As much as I was clinging to my time at the Abbey, however, those last remaining hours soon slipped away, and I found myself bidding farewell to the remaining guests at lunch and, after a few more fleeting moments caught on a bench under the eves of the gatehouse, I hoisted my pack upon my shoulders, with a large bag of my recent acquisitions in my hand, and made my way slowly down the mountain. I stopped in for one last look at the parish church of Eibingen, to make my farewells to Hildegard’s bones (as I had done before my departure two years previously), and to light a few candles for my special intentions. Though many of my prayers from two years ago had been answered and the requested guidance given, I had both some left to reiterate (the same petitions that, I imagine, I shall offer, in one form or other, until the day I die), and others to set anew before God, through the special intercession of His saints.

As I sat gazing out of the train window as the Rhine river zipped by on the way back to Koblenz, I fell again into a contemplative mood, searching with those inner eyes and ears that Hildegard so often mentions for one of those keys to unlock the experiences of the past few days; or rather, as is so often the task of the scholar, to find that one thread that runs through the whole tapestry, tying the disparate parts of random experience into a whole, meaningful picture. What, in hindsight, could I discern of the underlying meaning and structure of my visit? Just as the chanting of the canonical hours was the framework upon which was built the course of each day in that religious life, so also I was looking for the essence of that skeleton that made sense out of the ephemeral flashes of momentary experience.

I will not pretend that I had any great insights on that train, or at least, none greater than the standard connections we make as we survey each day of our lives, that is, in our quotidian mental activity of making what sense we can of it all. My conclusions were, therefore, often no more than simply the rehashing either of threads that I have already enumerated in this post, or of the threads that, more constantly and consistently, accompany me on my daily journey, the why’s and whither’s and what for’s that make up the bulk of human discernment.

There was one rather more special insight, however, that I would like to share. In encountering the other guests at the Abbey, each of whom had their own special reason and relationship with Hildegard, I was reminded once more not only of the manifold aspects of her life and work, but also of the great impact that each of those roles has on those of us today who encounter the “Sibyl of the Rhine”. Over the course of the months, I had begun, I realized, to succumb to that danger that lurks in the path of any academic: the danger of becoming too ensconced in our Ivory Towers, reducing, as it were, the true complexity of the figures we study to the merely academic and scholarly. My approach to Hildegard is (1) scholarly and (2) specifically theological, eschatological, and apocalyptic; and even when I step back from my specialty to survey the other fields of Hildegardiana—the music, the natural medicine, the theology not specifically eschatological—I nevertheless remain in that first mode of viewing, namely, the scholarly.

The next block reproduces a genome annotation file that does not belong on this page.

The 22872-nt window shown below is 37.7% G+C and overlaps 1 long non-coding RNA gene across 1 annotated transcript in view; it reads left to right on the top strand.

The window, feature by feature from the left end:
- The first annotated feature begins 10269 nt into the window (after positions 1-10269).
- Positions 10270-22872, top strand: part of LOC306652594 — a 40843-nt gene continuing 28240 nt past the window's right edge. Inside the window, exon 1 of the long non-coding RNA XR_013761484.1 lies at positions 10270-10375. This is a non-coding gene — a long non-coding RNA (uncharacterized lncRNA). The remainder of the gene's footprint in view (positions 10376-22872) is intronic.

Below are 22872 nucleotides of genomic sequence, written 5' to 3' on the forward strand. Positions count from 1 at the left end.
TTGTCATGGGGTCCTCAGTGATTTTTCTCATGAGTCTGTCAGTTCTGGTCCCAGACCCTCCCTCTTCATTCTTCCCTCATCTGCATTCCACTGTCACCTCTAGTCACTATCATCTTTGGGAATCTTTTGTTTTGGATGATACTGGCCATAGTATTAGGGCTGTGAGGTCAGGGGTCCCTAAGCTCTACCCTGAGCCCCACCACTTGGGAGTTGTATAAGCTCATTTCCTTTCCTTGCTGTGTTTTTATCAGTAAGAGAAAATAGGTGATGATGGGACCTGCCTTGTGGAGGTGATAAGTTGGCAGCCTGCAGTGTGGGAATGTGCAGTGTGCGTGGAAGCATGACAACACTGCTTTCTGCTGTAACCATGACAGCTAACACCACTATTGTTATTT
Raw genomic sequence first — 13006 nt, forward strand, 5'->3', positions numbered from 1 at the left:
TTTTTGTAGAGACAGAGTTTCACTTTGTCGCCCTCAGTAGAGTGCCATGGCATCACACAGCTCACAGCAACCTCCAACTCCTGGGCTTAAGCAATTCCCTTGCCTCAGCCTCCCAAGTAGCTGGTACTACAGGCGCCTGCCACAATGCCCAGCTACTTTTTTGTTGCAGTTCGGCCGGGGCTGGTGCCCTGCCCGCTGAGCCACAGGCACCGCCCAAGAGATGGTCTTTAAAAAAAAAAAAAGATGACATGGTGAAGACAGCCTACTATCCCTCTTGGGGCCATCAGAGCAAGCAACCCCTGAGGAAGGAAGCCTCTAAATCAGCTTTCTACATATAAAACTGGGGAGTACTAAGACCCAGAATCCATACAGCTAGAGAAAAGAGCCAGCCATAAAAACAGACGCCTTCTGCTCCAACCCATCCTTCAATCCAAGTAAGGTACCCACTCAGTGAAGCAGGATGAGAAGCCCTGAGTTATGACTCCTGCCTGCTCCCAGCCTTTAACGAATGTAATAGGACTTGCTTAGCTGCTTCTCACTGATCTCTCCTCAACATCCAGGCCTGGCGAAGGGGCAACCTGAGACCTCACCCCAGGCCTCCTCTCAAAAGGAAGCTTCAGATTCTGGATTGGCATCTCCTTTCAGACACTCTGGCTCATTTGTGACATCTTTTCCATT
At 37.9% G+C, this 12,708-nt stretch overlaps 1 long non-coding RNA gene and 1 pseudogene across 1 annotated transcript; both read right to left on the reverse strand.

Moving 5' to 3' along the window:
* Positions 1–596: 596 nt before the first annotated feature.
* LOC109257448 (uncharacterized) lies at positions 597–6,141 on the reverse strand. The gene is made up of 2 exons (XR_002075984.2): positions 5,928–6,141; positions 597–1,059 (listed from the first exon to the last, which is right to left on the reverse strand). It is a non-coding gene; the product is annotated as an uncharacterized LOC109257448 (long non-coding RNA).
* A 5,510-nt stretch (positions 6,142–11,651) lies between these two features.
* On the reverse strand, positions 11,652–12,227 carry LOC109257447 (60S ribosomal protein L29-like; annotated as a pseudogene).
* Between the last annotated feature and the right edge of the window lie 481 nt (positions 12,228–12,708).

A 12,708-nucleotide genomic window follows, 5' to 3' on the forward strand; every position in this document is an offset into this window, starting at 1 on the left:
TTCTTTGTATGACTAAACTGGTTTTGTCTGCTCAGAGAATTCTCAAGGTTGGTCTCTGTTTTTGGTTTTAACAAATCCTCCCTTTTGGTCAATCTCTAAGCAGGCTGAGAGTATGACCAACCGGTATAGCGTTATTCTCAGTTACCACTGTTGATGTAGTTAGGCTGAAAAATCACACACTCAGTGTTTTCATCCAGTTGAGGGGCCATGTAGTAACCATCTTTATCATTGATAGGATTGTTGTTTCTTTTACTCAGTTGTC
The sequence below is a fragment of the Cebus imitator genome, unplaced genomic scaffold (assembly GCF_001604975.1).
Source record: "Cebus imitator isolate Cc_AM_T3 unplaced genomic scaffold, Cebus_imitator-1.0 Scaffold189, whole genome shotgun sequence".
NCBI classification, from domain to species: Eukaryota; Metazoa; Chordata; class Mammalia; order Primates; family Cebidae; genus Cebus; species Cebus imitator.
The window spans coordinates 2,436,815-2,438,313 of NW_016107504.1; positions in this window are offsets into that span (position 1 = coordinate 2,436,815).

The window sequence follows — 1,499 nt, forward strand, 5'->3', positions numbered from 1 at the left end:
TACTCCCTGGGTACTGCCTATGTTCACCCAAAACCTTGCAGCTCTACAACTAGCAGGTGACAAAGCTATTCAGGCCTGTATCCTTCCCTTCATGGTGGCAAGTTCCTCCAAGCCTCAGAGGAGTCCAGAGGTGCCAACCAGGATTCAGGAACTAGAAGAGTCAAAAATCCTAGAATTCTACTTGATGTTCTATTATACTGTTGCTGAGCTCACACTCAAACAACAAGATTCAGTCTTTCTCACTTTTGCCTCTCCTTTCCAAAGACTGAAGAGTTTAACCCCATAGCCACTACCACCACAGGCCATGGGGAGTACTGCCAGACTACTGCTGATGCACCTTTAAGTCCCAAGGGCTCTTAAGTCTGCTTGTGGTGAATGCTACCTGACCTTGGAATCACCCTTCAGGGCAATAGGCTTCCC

Yet, as I was reminded in those few days at the Abbey, Hildegard is to many much more than merely a topic of academic interest. I can look specifically to the Italian-German Catholic woman, whom we “scholars” would term an “amateur”, that is, whose interest in Hildegard is entirely practical. She studies Hildegard, spends time at Hildegard’s abbey, and reads Hildegard’s works, not because that’s her job, but because she finds meaning for her own life in Hildegard’s. Hildegard’s writings on natural medicine are not merely important as documents in the history of science; for her, they become actual tools in regulating the ailments of her own body. Likewise, Hildegard’s theology is not merely a collection of theoretical notions; rather, this woman has actually allowed her own spiritual life to be taught by Hildegard’s teachings. My time at the Abbey served as a great reminder to me that the vitality of Hildegard’s personality in our age is the product not of our scholarly researches but of actual people and their real encounters with an extraordinary woman of an age gone by. It is thus for us, the academics, not merely to write our books and give our lectures for the sake of other academics, but to realize that our profession, like all human activities, is meant to be for the advancement of humanity—and that such advancement is not merely an abstract goal of progress, but the concrete reality of people who live their lives in the here and now, perhaps weighed down by the weariness of day-to-day drudgery, yet also lifted up by the simple joys of day-to-day life, well-lived. Though we may use the language of us-versus-them, it is for us to recognize that, if we build the Ivory Tower and shut the world out, we but stifle and extinguish the vitality of our work. Let us, therefore, take as our example the Benedictine model: though we have our cloistered profession in which we trade in a commodity seemingly far removed from the lives of those outside the academic community, we must yet be open and, indeed, actively inviting to them; our principle should not be to close ourselves up, but to lay open the doors and take in our guests, providing them, in our own peculiar way, with refreshment in their lives—for it is the outsiders to our community who, in fact, provide our community with its own greatest rejuvenation.

1 comment:

Dl Smith said...

Beautiful...thanks for this.